What Went Before: Cordillera Day
Cordillerans celebrate two Cordillera Day events—in April and July—to remember two significant events in the region’s history.
The April 24 celebration, from 1981 to 1984, was known as the “Macliing Memorials,” according to the website of the Cordillera Peoples Alliance (CPA).
This was held to honor Macliing Dulag, a Kalinga elder who was murdered by government soldiers on April 24, 1980. Macliing led the opposition to the World Bank-funded Chico Dam project that would have displaced indigenous peoples.
The CPA said it had led the annual commemoration and celebration of Cordillera Day since 1985. “[This] later evolved into a mass movement event, tackling regional issues confronting the indigenous peoples of the Cordillera,” it said.
The July 15 celebration of Cordillera Day, however, was initiated by the government to commemorate the creation of the Cordillera Autonomous Region (CAR) in 1987 through Executive Order No. 220 signed by then President Corazon Aquino.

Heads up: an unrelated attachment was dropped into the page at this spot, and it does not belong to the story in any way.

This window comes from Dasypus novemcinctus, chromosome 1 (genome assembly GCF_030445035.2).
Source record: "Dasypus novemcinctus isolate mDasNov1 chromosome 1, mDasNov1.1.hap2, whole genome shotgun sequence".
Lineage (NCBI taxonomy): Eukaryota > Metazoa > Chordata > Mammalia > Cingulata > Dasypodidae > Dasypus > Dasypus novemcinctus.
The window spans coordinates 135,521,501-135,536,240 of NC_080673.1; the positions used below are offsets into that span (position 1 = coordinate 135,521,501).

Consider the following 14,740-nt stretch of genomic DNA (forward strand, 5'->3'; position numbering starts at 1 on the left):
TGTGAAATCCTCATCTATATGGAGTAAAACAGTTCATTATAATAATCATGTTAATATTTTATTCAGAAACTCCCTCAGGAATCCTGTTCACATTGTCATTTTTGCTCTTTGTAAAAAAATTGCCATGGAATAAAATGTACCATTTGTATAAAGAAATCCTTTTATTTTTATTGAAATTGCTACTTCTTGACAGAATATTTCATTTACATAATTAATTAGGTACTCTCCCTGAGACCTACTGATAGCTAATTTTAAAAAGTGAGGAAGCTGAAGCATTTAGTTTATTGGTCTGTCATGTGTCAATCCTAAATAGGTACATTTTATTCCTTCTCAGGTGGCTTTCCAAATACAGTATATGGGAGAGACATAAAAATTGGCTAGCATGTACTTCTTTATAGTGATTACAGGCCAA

The region’s creation was a product of a 1986 sipat (peace pact) in Mt. Data between the government and the Cordillera People’s Liberation Army, a militia led by rebel priest Conrado Balweg.
The CAR was tasked with preparing the upland communities for self-determination, but in 1990 and 1998, the region’s leaders failed to convince residents to ratify two laws creating the autonomous government. They are crafting a third autonomy law.
The Cordillera is composed of the provinces of Benguet, Ifugao, Mt. Province, Abra, Kalinga and Apayao, and Baguio City.—Inquirer Northern Luzon